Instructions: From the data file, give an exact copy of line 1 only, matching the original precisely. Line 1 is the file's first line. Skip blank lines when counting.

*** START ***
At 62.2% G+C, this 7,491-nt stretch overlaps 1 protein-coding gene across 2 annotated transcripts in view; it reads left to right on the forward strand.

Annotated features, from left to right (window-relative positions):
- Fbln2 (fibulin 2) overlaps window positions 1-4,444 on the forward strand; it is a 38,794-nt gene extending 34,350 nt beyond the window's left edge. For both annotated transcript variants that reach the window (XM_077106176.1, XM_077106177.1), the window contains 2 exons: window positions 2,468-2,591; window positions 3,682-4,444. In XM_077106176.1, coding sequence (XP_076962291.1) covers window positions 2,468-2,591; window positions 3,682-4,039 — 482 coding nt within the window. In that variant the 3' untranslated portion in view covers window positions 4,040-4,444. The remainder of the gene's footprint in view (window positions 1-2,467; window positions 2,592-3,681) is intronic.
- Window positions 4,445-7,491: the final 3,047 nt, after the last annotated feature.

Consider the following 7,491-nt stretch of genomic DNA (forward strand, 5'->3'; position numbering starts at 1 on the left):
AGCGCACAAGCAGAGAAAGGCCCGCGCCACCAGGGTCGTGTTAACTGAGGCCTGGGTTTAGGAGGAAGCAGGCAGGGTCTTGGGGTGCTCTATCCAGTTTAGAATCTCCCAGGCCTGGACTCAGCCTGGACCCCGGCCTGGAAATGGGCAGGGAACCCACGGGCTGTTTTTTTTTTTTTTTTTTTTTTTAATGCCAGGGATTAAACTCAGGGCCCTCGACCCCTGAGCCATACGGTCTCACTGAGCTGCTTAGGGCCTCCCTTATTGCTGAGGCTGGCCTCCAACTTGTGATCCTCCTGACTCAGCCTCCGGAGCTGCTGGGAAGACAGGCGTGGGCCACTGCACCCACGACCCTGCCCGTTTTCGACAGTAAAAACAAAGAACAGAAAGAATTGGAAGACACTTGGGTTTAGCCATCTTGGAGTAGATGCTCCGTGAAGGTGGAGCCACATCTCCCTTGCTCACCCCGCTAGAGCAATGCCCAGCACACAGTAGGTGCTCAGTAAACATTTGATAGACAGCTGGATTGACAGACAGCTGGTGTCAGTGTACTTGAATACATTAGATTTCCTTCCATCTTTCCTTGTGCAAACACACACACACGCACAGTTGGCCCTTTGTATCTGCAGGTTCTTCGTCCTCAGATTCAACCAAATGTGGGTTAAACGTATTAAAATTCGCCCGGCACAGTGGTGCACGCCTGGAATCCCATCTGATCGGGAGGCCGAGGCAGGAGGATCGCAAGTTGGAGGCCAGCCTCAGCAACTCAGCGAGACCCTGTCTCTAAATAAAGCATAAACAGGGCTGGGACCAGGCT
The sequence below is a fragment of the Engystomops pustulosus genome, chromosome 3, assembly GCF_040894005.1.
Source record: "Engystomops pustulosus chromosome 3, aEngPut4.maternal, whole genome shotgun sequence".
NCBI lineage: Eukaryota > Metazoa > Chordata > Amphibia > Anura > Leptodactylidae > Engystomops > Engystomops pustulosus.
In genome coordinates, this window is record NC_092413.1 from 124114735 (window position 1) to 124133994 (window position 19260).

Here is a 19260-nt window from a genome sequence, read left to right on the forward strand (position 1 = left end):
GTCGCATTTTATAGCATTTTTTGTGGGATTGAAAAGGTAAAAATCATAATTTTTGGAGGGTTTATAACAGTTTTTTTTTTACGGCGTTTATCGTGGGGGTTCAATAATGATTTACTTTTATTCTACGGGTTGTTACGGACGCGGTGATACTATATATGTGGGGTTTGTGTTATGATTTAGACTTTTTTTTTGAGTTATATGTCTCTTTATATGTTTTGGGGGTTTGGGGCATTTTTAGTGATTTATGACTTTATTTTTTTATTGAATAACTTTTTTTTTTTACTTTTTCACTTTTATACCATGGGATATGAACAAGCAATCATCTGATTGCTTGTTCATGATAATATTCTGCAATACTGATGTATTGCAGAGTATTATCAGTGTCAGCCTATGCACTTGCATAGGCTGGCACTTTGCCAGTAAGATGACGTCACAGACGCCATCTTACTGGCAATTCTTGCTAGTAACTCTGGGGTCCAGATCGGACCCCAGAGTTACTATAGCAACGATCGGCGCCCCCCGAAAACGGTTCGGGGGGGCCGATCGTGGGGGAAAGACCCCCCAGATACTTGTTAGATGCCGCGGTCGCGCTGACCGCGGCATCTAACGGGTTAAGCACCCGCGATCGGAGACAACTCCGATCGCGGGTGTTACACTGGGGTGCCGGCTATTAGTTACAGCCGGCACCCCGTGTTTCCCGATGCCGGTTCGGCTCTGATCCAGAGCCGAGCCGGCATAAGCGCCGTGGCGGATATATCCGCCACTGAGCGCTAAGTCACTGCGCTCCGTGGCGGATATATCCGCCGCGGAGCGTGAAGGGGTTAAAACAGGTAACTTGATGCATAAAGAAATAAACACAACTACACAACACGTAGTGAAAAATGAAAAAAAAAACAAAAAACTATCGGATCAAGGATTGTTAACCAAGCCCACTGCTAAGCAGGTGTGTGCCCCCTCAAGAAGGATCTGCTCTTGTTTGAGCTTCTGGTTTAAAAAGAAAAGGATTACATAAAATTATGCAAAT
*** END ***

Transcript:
At 62.2% G+C, this 7,491-nt stretch overlaps 1 protein-coding gene across 2 annotated transcripts in view; it reads left to right on the forward strand.